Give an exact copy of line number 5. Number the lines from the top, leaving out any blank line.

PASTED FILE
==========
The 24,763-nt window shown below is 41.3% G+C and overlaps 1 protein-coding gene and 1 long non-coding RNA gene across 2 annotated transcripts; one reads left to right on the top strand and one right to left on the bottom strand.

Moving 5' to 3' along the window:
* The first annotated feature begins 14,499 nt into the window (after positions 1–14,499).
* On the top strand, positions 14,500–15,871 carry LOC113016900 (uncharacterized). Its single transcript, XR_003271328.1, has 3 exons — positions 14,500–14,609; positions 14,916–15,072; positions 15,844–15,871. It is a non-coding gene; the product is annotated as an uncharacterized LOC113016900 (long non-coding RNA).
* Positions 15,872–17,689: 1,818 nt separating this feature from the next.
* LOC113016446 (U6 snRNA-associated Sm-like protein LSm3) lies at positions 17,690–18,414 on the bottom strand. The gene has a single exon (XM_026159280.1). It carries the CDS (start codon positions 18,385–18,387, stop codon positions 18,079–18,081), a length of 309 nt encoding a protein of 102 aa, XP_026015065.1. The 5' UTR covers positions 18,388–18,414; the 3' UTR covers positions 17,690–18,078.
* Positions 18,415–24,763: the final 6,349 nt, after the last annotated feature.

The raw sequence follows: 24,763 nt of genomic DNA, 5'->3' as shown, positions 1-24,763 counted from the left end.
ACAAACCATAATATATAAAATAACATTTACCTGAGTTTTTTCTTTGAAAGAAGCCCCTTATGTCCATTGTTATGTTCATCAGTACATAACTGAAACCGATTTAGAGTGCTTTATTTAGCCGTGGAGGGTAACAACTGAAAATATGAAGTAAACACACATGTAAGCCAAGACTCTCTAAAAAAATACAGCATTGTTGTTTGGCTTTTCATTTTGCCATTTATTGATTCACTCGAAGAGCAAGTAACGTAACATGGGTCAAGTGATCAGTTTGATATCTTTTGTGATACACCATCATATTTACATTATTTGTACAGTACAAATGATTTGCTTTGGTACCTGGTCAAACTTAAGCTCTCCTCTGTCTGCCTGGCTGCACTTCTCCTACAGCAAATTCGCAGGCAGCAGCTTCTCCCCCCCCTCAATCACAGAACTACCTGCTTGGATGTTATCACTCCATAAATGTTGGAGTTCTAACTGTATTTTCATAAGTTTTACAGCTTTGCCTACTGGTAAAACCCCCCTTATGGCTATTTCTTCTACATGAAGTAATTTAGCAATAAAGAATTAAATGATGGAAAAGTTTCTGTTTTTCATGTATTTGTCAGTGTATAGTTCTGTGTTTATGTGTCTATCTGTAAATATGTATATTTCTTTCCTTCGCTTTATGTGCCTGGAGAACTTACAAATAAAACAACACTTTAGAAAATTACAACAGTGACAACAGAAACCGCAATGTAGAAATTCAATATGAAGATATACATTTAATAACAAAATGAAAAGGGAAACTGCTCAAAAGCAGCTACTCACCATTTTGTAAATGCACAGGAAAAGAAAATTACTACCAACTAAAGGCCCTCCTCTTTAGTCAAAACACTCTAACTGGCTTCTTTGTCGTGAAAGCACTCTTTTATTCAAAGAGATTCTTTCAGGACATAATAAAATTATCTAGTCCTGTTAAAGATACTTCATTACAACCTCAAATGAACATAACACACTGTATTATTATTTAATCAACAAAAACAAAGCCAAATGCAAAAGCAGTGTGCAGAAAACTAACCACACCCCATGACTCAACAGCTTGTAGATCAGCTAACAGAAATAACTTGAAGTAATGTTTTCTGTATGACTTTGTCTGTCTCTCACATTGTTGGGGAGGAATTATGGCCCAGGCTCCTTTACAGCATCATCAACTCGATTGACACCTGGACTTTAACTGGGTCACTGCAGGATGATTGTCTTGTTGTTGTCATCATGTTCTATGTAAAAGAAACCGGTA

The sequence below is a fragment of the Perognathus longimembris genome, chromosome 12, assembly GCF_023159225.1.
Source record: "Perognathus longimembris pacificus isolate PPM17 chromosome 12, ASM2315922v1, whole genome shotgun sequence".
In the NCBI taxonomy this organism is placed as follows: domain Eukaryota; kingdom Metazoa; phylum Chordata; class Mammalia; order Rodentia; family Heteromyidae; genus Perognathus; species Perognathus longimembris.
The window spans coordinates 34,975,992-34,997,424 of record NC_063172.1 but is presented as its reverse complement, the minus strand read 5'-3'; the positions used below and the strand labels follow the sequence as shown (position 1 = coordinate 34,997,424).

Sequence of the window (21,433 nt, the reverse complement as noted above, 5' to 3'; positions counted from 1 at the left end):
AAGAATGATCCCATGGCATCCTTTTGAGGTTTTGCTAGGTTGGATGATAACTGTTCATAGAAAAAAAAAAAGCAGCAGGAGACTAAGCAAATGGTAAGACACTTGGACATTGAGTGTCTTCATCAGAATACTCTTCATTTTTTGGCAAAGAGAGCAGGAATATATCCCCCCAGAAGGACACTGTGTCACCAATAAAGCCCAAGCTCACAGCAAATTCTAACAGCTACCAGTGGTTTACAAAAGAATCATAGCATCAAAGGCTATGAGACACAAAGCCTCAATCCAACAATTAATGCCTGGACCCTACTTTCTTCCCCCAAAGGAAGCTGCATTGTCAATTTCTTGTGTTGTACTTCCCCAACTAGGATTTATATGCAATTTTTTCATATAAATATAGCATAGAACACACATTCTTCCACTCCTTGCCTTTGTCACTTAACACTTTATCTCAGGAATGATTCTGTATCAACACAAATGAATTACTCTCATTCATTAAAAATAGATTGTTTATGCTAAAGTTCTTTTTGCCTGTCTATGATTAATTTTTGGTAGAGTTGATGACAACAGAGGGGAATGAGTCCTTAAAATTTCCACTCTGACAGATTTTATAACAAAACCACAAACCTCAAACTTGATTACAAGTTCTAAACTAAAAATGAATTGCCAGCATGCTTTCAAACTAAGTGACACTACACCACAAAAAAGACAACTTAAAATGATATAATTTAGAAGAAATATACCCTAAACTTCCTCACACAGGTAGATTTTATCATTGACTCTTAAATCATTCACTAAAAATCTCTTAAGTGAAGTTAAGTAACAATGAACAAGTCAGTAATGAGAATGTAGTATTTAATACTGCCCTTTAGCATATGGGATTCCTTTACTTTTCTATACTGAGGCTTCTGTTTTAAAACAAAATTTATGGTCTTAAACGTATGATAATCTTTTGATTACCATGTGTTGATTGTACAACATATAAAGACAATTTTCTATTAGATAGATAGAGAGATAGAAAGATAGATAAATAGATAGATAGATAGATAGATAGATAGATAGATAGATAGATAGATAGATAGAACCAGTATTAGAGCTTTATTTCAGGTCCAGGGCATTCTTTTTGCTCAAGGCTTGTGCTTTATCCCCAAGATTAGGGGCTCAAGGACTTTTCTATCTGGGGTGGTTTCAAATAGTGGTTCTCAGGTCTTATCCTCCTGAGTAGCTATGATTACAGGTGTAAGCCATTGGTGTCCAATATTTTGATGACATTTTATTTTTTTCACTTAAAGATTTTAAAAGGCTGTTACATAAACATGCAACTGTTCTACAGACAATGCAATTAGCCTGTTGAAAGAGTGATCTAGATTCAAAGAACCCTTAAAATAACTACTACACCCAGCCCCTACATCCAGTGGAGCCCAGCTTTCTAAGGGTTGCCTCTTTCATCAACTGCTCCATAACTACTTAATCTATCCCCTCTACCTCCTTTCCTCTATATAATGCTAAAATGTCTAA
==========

* Positions 15,872–17,689: 1,818 nt separating this feature from the next.